Research Papers:

Hypoxia-inducible factor prolyl hydroxylase 2 (PHD2) is a direct regulator of epidermal growth factor receptor (EGFR) signaling in breast cancer

Nina Kozlova _, Marieke Wottawa, Dörthe Magdalena Katschinski, Glen Kristiansen and Thomas Kietzmann

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Oncotarget. 2017; 8:9885-9898. https://doi.org/10.18632/oncotarget.14241

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Nina Kozlova1, Marieke Wottawa2, Dörthe Magdalena Katschinski2, Glen Kristiansen3, Thomas Kietzmann1

1Faculty of Biochemistry and Molecular Medicine and Biocenter Oulu, University of Oulu, 90014 Oulu, Finland

2Institute of Cardiovascular Physiology, University Medical Center, Georg-August-University Göttingen, 37073 Göttingen, Germany

3Institute of Pathology, University Hospital Bonn, 53127 Bonn, Germany

Correspondence to:

Nina Kozlova, email: [email protected]

Keywords: breast cancer, EGFR, PHD2, hypoxia signaling, EGFR-signaling

Received: July 05, 2016     Accepted: December 02, 2016     Published: December 27, 2016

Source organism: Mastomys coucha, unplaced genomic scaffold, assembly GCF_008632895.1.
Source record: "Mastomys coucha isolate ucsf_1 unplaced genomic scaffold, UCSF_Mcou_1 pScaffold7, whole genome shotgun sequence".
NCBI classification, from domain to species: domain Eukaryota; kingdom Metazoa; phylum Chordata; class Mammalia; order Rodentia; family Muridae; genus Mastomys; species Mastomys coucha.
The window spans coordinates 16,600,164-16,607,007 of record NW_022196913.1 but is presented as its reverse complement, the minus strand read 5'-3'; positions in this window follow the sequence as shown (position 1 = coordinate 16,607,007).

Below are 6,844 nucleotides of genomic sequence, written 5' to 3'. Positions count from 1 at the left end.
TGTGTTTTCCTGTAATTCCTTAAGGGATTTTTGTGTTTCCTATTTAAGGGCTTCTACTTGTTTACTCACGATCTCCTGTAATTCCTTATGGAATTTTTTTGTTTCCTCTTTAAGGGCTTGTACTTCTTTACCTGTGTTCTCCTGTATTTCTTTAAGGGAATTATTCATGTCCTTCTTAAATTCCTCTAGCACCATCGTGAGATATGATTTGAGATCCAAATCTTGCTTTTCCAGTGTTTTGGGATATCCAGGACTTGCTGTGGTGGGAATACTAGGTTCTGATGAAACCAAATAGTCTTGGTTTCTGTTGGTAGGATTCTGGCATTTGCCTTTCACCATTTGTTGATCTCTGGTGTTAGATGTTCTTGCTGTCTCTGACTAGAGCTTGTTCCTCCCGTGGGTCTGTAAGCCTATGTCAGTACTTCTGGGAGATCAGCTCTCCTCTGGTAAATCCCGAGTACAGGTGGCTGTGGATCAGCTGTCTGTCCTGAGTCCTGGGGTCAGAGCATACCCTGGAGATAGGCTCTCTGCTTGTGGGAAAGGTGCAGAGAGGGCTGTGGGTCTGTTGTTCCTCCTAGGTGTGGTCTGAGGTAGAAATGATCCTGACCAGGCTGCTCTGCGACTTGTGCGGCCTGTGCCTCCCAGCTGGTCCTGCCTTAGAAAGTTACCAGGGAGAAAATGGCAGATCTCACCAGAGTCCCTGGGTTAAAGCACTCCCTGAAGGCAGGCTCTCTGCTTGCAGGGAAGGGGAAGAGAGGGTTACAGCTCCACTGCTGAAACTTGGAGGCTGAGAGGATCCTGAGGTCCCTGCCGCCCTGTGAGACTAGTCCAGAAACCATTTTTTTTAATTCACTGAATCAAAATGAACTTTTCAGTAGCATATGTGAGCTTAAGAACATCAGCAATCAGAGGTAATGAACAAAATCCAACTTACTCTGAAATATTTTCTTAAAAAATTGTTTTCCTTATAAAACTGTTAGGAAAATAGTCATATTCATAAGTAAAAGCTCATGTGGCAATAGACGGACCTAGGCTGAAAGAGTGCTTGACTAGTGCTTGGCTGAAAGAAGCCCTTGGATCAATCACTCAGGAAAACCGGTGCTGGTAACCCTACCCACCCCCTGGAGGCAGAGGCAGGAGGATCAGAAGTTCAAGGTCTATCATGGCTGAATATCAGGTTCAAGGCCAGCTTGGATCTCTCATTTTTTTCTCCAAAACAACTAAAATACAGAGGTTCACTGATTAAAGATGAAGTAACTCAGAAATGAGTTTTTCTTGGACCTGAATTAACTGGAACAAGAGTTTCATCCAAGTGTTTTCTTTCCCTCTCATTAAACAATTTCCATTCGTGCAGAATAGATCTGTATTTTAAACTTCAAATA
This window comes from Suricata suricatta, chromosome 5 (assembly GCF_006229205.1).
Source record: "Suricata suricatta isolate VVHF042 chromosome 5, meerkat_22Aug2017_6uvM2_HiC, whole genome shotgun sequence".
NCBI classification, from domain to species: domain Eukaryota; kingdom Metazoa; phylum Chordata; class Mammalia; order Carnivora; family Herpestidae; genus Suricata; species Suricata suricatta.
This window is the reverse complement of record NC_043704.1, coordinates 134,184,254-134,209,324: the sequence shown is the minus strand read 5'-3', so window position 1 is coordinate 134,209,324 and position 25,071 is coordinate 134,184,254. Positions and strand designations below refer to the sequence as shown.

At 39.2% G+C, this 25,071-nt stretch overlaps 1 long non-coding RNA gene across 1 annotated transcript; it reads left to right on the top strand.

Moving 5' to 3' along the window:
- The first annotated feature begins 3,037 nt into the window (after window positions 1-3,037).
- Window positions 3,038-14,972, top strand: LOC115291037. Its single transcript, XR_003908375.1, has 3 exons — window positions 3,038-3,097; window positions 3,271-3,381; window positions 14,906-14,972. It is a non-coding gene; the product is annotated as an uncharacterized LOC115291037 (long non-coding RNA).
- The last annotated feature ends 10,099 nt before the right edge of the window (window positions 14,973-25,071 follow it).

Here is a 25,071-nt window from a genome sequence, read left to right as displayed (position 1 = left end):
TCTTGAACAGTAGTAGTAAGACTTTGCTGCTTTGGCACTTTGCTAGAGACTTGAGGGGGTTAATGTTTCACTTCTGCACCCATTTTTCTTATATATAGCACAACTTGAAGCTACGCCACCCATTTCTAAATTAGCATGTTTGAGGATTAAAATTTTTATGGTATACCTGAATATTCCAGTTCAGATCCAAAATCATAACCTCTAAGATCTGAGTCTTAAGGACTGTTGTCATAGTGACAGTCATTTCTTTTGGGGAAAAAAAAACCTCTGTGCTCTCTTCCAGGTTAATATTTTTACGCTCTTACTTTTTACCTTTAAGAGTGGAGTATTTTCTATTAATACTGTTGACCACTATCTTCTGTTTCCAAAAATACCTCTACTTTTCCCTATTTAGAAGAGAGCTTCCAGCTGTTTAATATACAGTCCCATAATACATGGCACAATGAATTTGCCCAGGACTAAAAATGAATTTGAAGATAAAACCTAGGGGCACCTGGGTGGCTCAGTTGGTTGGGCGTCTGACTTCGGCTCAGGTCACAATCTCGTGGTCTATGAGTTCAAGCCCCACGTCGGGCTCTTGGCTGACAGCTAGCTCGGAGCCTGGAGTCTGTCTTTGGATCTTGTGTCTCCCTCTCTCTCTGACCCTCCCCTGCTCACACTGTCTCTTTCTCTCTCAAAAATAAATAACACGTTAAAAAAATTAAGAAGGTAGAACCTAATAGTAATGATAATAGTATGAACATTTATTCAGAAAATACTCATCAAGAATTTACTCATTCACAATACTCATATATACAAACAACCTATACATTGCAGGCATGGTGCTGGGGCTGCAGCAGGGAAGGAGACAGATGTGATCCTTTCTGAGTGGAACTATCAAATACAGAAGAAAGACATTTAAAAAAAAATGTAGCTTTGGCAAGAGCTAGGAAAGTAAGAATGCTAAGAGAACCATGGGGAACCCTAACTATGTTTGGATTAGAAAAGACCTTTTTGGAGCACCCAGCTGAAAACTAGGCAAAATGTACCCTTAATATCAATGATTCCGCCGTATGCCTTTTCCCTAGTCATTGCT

Clinical studies in breast cancer suggest important associations between intratumoral hypoxia, the upregulation of epidermal growth factor receptor (EGFR or HER1), hypoxia-inducible factor 1α (HIF-1α), and reduced patient survival. However, direct molecular links between EGFR and the hypoxia signaling system are not yet established. Since the oxygen sensor hypoxia-inducible factor prolyl hydroxylase 2 (PHD2) is considered to be the main HIF-1α regulator, we hypothesized that PHD2 and EGFR may be interconnected at the molecular level. By analyzing samples from 313 breast cancer patients, we found that EGFR is a first clinicopathological parameter positively correlating with PHD2. Mechanistically, we identified PHD2 as a direct binding partner of EGFR and show that PHD2 regulates EGFR stability as well as its subsequent signaling in breast carcinoma cells. Overall, we introduce for the first time the direct crosstalk between the oxygen sensor PHD2 and EGFR-mediated tumorigenesis in breast cancer.

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